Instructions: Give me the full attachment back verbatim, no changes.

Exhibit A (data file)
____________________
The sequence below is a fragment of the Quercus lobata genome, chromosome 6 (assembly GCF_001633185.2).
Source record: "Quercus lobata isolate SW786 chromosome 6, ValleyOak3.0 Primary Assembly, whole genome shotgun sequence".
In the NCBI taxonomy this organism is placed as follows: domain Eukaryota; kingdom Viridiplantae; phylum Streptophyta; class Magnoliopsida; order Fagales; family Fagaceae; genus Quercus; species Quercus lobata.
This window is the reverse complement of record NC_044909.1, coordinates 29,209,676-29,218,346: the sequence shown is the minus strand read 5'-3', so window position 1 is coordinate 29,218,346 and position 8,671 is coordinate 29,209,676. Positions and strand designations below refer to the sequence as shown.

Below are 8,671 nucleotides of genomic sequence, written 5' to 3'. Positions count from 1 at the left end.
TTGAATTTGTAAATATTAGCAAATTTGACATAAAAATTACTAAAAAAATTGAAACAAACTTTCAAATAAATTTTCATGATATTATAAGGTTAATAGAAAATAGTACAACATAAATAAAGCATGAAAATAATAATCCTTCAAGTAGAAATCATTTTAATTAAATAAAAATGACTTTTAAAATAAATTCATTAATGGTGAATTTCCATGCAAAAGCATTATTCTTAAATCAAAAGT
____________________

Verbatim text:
The sequence below is a fragment of the Quercus lobata genome, chromosome 6 (assembly GCF_001633185.2).
Source record: "Quercus lobata isolate SW786 chromosome 6, ValleyOak3.0 Primary Assembly, whole genome shotgun sequence".
In the NCBI taxonomy this organism is placed as follows: domain Eukaryota; kingdom Viridiplantae; phylum Streptophyta; class Magnoliopsida; order Fagales; family Fagaceae; genus Quercus; species Quercus lobata.
This window is the reverse complement of record NC_044909.1, coordinates 29,209,676-29,218,346: the sequence shown is the minus strand read 5'-3', so window position 1 is coordinate 29,218,346 and position 8,671 is coordinate 29,209,676. Positions and strand designations below refer to the sequence as shown.

Below are 8,671 nucleotides of genomic sequence, written 5' to 3'. Positions count from 1 at the left end.
TTGAATTTGTAAATATTAGCAAATTTGACATAAAAATTACTAAAAAAATTGAAACAAACTTTCAAATAAATTTTCATGATATTATAAGGTTAATAGAAAATAGTACAACATAAATAAAGCATGAAAATAATAATCCTTCAAGTAGAAATCATTTTAATTAAATAAAAATGACTTTTAAAATAAATTCATTAATGGTGAATTTCCATGCAAAAGCATTATTCTTAAATCAAAAGT